If it were up to teenager Alissa Chavez there'd be no more children unintentionally left in hot cars. As of Aug. 4, 20 children have died this year after being left behind in a hot car, and just last week organizations turned to social media to raise awareness of the dangers of children being left behind in cars. Chavez hopes to end these tragedies with The Hot Seat, an alert system she created as an eighth-grader for her Albuquerque school's science fair in 2010.
Related: Never Leave Kids in Cars Unattended
Chavez is raising funds through Aug. 15 on crowd-funding website Indiegogo.com to make a prototype of The Hot Seat. She's already surpassed her initial goal of $5,000. "That will let me get a prototype, and once I have a prototype manufacturers will look at it and they'll be able to build it and after that I can get it on the market," the high school senior said on Canada's CBC Radio program "As It Happens."
The Hot Seat is a pad and fob that work together to alert the parent if a child is left in the car. The pad is placed in the child-safety seat and senses whether there is a child in the seat. If there is and the fob (with the parent) is at least 40 feet away from the seat without the child, the parent and the public will be alerted. An alarm will go off in the fob, on the parent's smartphone and on the car.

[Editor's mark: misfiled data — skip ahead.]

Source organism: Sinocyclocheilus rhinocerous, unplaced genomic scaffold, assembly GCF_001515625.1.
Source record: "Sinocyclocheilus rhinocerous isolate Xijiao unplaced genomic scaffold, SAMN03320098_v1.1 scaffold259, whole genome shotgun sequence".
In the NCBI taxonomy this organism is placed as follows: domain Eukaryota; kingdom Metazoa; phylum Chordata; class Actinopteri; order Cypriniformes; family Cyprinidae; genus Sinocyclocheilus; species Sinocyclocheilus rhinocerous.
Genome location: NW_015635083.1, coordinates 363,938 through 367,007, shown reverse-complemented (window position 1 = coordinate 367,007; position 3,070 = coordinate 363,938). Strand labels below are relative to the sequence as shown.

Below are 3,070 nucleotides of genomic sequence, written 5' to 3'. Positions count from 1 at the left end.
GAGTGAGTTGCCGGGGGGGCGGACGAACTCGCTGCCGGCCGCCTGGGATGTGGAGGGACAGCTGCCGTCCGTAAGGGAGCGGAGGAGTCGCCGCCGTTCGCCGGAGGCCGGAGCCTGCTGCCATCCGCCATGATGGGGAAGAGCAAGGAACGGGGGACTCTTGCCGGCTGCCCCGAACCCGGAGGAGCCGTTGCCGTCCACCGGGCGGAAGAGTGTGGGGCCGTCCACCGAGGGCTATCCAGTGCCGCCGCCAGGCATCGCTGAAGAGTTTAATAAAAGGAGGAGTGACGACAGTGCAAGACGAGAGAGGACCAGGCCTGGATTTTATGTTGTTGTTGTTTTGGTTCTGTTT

If you can't wait for Chavez' project to make it through the production pipeline, there are a couple of products on the market to remind parents when their baby is in the car with them:
- ChildMinder Infant-Toddler Elite Pad System by Baby Alert International ($79.95): Similar to Chavez's invention, this system uses a pad and fob alarm to alert parents when they've left the child behind in a car seat.
- Precious Cargo app (99 cents): When an adult gets in the car and turns it and the Bluetooth on, the app asks the parent if they're traveling with a child. If yes, the parent enters the child's name into the app and when the car is turned off, the app sends a reminder that the child is in the backseat. Without Bluetooth, the app can send timed reminders.
Of course, there are tried-and-true methods that don't involve technology when it comes to remembering a child in the backseat. KidsandCars.org, a nonprofit child-safety organization, recommends putting a cellphone, purse or briefcase on the floor of the backseat, forcing parents to check back there when exiting the car. Also, the organization suggests putting a large stuffed animal in a child's car seat when it's not in use, and when the child is in the car seat, place the stuffed animal in the front passenger seat as a reminder that your child is in the backseat.